Troubled mortgage lender Shelter Afrique has reported a $2.16 million net loss for the six months ended June, compared to a net profit of $1.65 in the same period a year ago on the back of increased provisions for bad loans.
Shelter Afrique’s loan impairment charges — provisions for credit which may not be recovered in full — jumped 173.63 per cent in the half year period to $5.6 from $2 million in a similar period last year.
The housing financier’s loan book dropped by 6.96 per cent in the six month period to June to $263.4 million from $283.1 million.Net interest income rose 19.12 per cent to $8.12 million from $6.81 million the lender said. The company — owned by 44 African governments and the African Development Bank, said total assets reduced 3.48 per cent to $324.79 million.
Shelter Afrique turned to the 44 Shelter Afrique member states who are its shareholders late last year to steady its finances after a year of turbulence.
It said it had received $45 million from its shareholders.
“The company continues to enjoy strong support from its shareholders who have so far injected up to $45 million of new equity capital into the company,” said managing director Femi Adewole told Kenyan-based BusinessDaily.
Mr Adewole said the agency, which has listed a bond on the Nairobi bourse, asked the global rating agency Moody’s in July to withdraw its Caa1 credit rating as it is not “useful” for it at present.
“The rationale was that the service is more useful to Shelter Afrique when the ongoing turnaround actions to better position the company as the leading provider of affordable housing financing is completed,” he said.
Cameroon and African Reinsurance, an institutional shareholder have made payments totaling $5.8m, with Cameroon contributing $2.3million and Africa Re contributing $3.5million.
Speaking on the developments, Acting Managing Director, Femi Adewole, expressed his pleasure, “Our shareholders continue to show that Shelter Afrique is viable and indeed valuable. These capital subscriptions show that our member countries and shareholders understand how critical affordable housing is to the growth of the continent, and how Shelter Afrique can be instrumental to achieving that and the objectives of the new urban agenda that was passed in Quito last year.”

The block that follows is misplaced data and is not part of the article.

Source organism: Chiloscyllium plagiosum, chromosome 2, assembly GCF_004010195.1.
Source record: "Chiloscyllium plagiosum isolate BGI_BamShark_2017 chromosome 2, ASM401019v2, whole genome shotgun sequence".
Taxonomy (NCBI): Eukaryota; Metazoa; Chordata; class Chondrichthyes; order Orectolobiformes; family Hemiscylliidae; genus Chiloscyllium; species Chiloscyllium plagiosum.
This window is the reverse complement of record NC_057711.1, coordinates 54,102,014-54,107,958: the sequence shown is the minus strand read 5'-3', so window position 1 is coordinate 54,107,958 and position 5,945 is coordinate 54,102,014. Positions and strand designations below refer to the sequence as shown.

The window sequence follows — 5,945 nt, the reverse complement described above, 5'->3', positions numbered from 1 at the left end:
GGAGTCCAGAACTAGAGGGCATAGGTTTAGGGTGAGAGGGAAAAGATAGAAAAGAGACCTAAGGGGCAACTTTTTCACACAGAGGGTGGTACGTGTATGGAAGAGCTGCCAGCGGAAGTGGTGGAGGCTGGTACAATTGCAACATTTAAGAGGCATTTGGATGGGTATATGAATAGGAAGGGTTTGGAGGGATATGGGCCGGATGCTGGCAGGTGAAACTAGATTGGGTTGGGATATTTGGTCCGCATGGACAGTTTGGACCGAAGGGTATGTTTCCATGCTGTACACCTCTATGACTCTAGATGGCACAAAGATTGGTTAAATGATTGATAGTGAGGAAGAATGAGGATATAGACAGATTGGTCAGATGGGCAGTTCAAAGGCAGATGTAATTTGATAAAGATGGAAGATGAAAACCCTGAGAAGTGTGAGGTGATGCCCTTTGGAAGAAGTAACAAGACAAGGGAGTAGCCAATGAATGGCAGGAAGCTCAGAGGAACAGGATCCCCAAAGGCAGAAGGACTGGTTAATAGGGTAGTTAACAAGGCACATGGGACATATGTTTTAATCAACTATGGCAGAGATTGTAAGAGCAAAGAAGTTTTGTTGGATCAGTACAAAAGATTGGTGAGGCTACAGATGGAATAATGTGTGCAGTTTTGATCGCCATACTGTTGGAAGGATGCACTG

Shelter Afrique also revealed that other shareholders had made commitments to make their contributions before the end of the year. Namely, Ghana, Kenya, Morocco, Namibia, Nigeria, Rwanda, Senegal, Swaziland and Zambia are all committed to a collective $47.2 before the end of June 2017.It is understood, as well, that the company is actively courting Class C shareholders; a new category of shareholders which was passed by the General Assembly in January. The company is said to have begun promising negotiations with some interested parties.
Shelter Afrique noted that shoring up the financial base of the company is in line with the company’s turnaround plan and follows on from the recommendation of the independent forensic report which was commissioned by the board.
Shelter Afrique expects continual engagement with its shareholders and stakeholders, and as it continues to show the value, it plays in achieving affordable housing in Africa and the New Urban Agenda, the organisation is confident it will be able to report on more commitments by shareholders shortly.Shelter Afrique is expected to hold its 36th Annual General Meeting in Zimbabwe in June 2017.